First and foremost, you need to assess whether your product or service actually solves an issue being faced by the NHS - not something you've experienced personally or heard anecdotally - and whether it's addressing the problem adequately.
It's also necessary to understand how your product or service will interact with the ecosystem of other products and services used in your particular area. If the implementation of your healthcare monitoring software, for instance, has a knock-on effect for how quickly certain processes and workflows operate, or requires 10 weeks of additional training, it's crucial to understand these 'additional' costs.
This is where proper market research on the NHS's incumbents, and the NHS's problems, is key.
#2 It's a long game
It's rare for a supplier to win an NHS contract on their first try. It takes multiple attempts, and can often be dispiriting. Tom warns that the NHS has a particular proclivity to inviting prospective suppliers in for numerous meetings and demos, without ending up in a sale - be wary of this before getting your hopes too high!
#3 Speak the NHS's language(s)
Different NHS bodies speak in different ways; honing your bids towards these different dialects will greatly boost your perceived credibility. Don't assume that a particular buyer will speak industry-standard language: more often than not, they'll refer to products, processes and services in a NHS-particular way.
#4 Don't try selling to the entirety of the NHS
For Tom, the single biggest mistake made by hopeful NHS suppliers is that they believe they're selling "to the NHS". With some small exceptions, you will be selling to a local NHS body: say, a group of GPs in a county, or a hospital in a town.
This localised nature is critical to appreciate when preparing your bid. When bidding on a local hospital's contract, for example, you need to demonstrate an understanding of that specific hospital's needs and requirements, not the national picture. Concurrently, you need to show how your proposal will benefit them specifically, and that your proposal's accommodated to their area's particular demographics and infrastructure where relevant.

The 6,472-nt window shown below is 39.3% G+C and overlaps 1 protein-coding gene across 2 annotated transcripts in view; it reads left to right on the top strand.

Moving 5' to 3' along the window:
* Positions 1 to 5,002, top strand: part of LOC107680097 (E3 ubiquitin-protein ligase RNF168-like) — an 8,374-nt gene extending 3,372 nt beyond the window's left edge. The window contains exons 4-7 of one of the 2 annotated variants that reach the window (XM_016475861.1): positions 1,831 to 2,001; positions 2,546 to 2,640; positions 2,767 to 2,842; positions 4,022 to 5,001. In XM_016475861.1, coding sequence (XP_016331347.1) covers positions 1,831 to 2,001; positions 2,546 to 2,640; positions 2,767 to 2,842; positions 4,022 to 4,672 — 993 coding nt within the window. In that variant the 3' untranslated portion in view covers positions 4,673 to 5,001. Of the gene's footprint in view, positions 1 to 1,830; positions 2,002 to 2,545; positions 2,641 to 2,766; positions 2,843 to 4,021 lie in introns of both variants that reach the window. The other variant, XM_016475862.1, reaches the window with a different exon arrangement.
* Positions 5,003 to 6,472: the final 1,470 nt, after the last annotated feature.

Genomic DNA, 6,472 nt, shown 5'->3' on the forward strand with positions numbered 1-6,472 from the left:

The NHS is a procurement behemoth: many have tried to sell their goods and services to it, but many have left disappointed.
As Tom argues, the first step for hopeful - and even many incumbent - suppliers is to recognise and appreciate the NHS's inherently complex, localised and often sceptical nature. From this, you need to manage your expectations of easily securing work within the NHS, but also understand that many opportunities for work may lie in places you wouldn't immediately expect.
With this perspective in mind, and specific data and research behind you for each bid, you'll be in a much better position to begin effectively selling your goods and services to the NHS.
You can listen to the full discussion with Tom on our YouTube channel.
To learn more about Tom and HealthBid, view their website here.
You can read and listen to the other instalments of the Public Sector Sales Podcast here.